While SPF is most often associated with its energy-saving properties, it has numerous other benefits, including dampening sounds travelling through the air, such as a loud television in an adjoining room or a snow blower outside. SPF is effective at reducing noises because it seals gaps and openings that would allow sound waves travelling through the air to enter the building. In commercial buildings, open-cell foams are typically used in interior partitions for sound control. It is also effective in sealing between dwelling units in multi-family structures.

SPF roofing
Many of the properties that make SPF effective for interior insulation also make it attractive for flat roofing applications. SPF roofing is high-density closed-cell foam, frequently described as 48 kg/m3 (3 pcf). Like SPF insulation, it can form a monolithic insulation barrier atop a roof deck. Since SPF roofing is rigid and has neither seams nor joints, it forms an impermeable surface.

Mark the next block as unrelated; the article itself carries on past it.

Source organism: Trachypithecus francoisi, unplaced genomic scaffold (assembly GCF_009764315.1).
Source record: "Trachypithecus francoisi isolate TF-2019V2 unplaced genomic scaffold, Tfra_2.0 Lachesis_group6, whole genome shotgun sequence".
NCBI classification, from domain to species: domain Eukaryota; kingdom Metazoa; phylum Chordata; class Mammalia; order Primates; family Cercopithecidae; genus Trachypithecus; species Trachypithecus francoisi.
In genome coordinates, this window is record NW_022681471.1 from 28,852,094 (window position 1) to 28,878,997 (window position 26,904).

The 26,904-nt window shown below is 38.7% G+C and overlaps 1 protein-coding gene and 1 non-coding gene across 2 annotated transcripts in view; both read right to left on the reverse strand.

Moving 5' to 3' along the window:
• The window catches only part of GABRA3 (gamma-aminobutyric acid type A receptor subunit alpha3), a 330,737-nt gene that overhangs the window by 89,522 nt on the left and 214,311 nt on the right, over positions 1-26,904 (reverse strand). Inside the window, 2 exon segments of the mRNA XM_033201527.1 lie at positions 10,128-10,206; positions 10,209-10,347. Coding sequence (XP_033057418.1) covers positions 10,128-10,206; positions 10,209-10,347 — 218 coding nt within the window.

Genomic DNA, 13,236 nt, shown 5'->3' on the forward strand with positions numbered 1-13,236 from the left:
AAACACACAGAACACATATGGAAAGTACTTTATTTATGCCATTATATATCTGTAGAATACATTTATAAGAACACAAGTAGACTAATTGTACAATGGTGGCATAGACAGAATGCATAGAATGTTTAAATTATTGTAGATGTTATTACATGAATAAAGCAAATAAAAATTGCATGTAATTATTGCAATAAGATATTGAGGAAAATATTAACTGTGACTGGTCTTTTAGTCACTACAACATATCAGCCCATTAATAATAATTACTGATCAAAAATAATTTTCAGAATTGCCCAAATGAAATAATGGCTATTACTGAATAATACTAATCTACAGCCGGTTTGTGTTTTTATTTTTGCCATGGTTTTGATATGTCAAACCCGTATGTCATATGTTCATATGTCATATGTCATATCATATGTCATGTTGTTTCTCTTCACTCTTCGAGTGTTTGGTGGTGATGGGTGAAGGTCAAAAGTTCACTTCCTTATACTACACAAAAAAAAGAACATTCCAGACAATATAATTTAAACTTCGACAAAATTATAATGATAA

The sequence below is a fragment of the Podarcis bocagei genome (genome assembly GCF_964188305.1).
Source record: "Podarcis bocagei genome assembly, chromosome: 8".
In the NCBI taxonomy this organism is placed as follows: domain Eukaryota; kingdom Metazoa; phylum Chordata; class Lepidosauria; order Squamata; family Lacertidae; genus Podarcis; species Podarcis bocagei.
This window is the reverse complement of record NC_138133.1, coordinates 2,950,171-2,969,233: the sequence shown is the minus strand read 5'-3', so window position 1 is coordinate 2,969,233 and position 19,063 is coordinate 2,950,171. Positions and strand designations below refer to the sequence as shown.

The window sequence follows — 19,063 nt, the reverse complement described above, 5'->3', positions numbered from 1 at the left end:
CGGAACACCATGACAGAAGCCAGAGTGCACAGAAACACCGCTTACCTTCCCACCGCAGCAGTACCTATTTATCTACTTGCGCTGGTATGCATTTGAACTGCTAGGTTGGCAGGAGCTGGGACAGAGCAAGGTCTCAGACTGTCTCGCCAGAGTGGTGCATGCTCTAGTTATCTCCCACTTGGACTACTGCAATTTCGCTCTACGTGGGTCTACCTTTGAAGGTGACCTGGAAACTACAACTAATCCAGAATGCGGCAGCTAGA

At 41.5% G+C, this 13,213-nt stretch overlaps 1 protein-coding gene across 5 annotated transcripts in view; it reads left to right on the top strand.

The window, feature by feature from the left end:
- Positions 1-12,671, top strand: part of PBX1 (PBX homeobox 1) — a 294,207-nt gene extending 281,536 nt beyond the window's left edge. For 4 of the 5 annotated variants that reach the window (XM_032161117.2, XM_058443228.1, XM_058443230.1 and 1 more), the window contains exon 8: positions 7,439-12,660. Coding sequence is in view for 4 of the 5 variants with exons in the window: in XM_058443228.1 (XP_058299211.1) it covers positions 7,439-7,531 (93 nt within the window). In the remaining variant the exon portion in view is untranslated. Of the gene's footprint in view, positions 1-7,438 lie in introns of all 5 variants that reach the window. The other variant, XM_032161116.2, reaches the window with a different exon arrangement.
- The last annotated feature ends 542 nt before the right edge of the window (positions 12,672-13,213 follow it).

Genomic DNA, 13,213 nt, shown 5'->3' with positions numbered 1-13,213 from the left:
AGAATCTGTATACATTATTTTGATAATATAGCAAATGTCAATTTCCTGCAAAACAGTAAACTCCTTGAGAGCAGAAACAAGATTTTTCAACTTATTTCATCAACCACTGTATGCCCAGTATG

Additionally, SPF roofing offers insulation benefits. As it is fully adhered to the substrate, the rigid foam provides uplift resistance during wind storms. A properly maintained SPF roof with regular recoats of the exterior membrane can last for decades.

This table describes some typical uses of various SPF types.[3]
This table describes some typical uses of various SPF types.

According to the Spray Polyurethane Foam Alliance (SPFA), some SPF roofs have lasted effectively for more than 30 years. With such a long service life, they are an example of a sustainable roof system.

Due to the unique insulation properties of an SPF roof, heat from the interior of the building will be slow to melt the snow on a roof. Maintaining snow on the roof may significantly increase its thermal performance. Roof colour and slope choices are important factors in calculating the snow load for SPF roofing.